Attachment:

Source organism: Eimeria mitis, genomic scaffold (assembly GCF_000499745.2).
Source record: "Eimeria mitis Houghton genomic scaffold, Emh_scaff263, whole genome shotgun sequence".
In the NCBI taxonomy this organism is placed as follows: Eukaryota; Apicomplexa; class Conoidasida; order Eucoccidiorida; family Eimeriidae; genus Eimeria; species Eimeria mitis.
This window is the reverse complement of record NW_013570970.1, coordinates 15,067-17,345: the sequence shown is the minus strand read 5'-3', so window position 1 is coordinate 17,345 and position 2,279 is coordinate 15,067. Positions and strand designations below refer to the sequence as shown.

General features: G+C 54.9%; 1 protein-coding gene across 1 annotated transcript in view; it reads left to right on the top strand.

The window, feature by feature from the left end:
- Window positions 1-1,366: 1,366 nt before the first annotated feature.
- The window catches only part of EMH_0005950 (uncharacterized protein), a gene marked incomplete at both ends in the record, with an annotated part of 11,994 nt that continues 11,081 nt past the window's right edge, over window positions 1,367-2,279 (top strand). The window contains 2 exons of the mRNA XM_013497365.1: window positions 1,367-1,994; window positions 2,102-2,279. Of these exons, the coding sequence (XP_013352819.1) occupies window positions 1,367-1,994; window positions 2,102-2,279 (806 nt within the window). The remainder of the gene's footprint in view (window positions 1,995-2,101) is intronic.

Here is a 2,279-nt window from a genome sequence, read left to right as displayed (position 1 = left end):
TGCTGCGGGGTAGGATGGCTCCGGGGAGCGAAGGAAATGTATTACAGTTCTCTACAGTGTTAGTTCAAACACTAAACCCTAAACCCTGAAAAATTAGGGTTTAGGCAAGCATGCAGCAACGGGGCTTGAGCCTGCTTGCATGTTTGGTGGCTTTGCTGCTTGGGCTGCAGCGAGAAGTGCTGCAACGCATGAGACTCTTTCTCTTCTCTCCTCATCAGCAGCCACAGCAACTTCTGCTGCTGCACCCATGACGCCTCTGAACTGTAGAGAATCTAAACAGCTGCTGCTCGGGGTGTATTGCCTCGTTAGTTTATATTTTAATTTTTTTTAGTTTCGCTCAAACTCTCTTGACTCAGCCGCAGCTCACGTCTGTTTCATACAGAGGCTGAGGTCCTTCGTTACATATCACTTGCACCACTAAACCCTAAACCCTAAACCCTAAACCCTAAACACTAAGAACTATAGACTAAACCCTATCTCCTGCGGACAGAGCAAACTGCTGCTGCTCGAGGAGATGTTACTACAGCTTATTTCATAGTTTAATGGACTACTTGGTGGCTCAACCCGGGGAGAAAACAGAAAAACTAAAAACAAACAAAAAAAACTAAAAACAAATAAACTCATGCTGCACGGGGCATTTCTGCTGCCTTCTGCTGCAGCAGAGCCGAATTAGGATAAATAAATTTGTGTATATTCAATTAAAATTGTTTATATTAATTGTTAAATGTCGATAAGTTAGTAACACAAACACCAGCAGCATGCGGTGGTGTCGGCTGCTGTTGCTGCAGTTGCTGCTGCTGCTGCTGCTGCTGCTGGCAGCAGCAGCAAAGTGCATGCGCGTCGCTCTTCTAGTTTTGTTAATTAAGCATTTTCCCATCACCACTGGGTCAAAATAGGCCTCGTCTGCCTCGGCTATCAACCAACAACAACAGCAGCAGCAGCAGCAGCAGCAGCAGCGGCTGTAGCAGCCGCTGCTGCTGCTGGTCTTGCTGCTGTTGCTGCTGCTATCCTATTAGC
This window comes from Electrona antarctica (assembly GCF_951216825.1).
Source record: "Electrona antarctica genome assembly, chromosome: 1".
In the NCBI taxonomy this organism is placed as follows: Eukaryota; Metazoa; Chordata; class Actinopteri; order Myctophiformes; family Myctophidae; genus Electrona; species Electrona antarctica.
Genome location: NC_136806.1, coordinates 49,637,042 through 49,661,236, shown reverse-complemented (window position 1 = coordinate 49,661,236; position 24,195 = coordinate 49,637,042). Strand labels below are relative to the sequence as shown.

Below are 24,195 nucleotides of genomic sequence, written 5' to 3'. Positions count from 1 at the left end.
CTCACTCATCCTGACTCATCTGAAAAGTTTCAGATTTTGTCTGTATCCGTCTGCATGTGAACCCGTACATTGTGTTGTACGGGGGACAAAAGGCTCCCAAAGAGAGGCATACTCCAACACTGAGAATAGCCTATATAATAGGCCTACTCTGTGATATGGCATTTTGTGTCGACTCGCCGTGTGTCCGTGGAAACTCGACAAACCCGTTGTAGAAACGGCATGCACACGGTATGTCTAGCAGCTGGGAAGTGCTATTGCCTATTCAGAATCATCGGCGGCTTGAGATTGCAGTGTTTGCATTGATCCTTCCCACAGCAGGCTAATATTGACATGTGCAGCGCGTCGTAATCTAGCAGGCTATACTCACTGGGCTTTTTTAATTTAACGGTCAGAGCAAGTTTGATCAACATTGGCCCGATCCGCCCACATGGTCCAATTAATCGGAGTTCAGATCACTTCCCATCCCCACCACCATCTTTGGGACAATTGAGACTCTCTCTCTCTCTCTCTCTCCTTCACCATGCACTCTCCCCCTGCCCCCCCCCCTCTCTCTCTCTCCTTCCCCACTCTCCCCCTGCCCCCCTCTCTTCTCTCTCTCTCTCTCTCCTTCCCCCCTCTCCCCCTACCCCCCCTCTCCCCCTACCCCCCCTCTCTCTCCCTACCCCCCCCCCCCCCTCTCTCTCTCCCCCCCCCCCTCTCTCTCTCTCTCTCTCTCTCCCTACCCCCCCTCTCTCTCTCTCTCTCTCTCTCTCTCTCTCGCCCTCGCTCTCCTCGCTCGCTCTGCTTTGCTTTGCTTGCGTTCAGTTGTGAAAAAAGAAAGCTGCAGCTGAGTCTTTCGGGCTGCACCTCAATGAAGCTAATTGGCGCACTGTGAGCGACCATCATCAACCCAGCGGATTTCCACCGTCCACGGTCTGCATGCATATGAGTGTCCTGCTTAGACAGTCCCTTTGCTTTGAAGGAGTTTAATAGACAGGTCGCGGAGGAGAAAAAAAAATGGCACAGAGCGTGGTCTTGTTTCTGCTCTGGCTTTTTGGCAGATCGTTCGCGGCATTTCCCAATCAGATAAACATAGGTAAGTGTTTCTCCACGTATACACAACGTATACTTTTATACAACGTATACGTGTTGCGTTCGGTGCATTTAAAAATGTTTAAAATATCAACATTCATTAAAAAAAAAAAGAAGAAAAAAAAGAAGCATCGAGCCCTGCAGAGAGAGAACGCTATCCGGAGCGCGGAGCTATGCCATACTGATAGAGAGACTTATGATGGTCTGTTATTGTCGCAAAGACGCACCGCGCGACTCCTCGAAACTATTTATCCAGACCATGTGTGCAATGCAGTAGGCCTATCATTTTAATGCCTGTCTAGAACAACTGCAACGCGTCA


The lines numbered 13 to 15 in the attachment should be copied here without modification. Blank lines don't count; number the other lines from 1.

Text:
In the NCBI taxonomy this organism is placed as follows: Eukaryota; Metazoa; Chordata; class Actinopteri; order Myctophiformes; family Myctophidae; genus Electrona; species Electrona antarctica.
Genome location: NC_136806.1, coordinates 49,637,042 through 49,661,236, shown reverse-complemented (window position 1 = coordinate 49,661,236; position 24,195 = coordinate 49,637,042). Strand labels below are relative to the sequence as shown.

Below are 24,195 nucleotides of genomic sequence, written 5' to 3'. Positions count from 1 at the left end.